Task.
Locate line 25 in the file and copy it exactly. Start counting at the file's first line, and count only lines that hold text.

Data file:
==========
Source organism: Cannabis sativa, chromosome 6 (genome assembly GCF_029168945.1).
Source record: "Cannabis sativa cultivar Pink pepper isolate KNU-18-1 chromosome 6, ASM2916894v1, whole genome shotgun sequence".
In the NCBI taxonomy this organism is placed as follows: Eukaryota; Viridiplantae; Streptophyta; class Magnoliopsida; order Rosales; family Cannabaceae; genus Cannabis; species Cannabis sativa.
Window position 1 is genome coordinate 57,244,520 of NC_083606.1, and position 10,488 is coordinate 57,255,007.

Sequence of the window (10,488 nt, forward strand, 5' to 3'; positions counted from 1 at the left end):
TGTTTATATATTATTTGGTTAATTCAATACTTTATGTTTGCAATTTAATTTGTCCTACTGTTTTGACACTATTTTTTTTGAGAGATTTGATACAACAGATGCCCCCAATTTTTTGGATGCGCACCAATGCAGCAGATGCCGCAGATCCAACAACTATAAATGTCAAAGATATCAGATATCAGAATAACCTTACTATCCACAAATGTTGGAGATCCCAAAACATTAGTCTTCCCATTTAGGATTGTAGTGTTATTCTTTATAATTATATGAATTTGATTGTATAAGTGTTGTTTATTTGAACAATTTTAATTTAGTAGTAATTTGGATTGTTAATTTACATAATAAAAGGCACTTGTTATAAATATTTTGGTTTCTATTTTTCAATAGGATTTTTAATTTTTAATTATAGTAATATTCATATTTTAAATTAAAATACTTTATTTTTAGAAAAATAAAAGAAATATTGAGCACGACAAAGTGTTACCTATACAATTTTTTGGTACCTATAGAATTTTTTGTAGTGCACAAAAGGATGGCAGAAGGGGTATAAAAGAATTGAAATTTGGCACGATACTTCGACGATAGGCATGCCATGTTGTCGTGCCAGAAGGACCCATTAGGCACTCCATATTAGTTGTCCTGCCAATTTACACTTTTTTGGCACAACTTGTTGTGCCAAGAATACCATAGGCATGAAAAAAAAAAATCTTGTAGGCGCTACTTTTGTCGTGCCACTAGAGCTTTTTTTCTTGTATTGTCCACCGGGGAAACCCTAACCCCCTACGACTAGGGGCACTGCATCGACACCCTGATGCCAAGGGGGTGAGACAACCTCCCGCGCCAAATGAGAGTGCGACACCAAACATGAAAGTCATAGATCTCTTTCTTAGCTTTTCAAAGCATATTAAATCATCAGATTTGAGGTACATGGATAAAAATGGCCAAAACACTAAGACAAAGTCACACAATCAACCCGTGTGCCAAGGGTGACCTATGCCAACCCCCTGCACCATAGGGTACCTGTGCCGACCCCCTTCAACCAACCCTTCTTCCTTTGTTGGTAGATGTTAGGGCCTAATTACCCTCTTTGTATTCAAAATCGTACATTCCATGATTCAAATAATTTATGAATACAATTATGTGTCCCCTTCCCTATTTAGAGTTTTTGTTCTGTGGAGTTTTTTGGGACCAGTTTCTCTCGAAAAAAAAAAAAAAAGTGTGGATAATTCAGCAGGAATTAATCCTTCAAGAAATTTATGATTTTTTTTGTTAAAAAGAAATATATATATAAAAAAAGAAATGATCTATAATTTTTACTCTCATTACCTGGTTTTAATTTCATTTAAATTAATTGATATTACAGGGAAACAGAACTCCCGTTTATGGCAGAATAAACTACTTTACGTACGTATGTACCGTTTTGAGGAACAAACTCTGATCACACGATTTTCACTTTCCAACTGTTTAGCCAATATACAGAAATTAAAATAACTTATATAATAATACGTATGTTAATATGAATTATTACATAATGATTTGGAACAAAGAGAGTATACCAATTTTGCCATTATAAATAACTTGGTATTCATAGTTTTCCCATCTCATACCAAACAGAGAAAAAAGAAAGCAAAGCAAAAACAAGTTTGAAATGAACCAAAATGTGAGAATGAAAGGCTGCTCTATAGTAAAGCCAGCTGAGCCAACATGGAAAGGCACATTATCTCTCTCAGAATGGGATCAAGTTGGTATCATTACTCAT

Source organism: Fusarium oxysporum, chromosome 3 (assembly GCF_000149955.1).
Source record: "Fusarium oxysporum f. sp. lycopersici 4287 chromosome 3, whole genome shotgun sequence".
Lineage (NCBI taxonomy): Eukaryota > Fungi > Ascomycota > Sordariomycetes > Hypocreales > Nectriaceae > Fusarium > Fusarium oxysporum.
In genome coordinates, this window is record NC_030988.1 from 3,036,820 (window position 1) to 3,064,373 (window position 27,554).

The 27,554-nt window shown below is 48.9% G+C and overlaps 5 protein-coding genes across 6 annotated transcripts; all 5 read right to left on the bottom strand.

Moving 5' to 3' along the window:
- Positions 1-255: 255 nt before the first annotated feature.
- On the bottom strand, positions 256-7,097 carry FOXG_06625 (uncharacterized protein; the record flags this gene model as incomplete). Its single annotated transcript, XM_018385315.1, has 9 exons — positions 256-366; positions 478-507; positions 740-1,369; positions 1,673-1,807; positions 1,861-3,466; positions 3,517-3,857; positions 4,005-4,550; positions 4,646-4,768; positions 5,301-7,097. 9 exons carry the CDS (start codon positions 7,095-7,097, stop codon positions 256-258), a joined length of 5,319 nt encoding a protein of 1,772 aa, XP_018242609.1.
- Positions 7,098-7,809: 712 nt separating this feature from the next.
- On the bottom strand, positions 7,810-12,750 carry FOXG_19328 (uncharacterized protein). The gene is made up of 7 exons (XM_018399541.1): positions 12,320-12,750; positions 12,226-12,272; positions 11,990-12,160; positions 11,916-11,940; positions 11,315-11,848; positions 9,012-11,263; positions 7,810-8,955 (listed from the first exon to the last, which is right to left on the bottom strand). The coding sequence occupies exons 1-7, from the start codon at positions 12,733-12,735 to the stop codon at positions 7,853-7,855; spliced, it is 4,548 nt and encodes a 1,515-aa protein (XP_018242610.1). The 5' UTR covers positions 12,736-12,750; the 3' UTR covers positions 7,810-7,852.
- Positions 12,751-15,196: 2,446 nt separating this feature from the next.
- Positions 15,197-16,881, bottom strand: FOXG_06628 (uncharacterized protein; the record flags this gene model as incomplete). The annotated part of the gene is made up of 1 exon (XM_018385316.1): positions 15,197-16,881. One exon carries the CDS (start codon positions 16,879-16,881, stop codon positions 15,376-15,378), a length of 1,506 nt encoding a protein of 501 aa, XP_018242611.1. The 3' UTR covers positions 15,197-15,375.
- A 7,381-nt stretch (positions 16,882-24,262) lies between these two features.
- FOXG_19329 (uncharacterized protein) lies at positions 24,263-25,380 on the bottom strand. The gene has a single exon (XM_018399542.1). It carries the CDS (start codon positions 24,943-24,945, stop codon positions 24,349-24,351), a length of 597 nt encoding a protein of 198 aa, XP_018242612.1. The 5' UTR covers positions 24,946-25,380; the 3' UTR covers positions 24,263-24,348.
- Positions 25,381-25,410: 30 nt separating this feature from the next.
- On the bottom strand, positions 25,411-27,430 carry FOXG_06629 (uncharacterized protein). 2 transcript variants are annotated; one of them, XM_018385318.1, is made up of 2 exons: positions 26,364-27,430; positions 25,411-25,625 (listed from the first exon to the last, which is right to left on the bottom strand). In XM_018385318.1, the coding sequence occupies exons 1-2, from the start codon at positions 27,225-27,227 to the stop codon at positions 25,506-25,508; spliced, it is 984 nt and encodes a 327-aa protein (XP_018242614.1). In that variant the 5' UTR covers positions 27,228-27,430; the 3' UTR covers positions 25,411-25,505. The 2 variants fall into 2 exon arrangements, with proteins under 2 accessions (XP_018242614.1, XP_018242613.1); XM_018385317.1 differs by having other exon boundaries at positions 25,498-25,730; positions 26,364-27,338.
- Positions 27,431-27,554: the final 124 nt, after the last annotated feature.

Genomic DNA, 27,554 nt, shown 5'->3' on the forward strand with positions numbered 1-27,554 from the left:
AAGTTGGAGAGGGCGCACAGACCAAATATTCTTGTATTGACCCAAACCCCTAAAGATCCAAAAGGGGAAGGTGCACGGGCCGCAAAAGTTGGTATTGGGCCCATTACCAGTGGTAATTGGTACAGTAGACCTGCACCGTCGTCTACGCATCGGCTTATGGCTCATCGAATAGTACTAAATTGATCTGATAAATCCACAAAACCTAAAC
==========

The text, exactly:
AAGTTGGAGAGGGCGCACAGACCAAATATTCTTGTATTGACCCAAACCCCTAAAGATCCAAAAGGGGAAGGTGCACGGGCCGCAAAAGTTGGTATTGGGCCCATTACCAGTGGTAATTGGTACAGTAGACCTGCACCGTCGTCTACGCATCGGCTTATGGCTCATCGAATAGTACTAAATTGATCTGATAAATCCACAAAACCTAAAC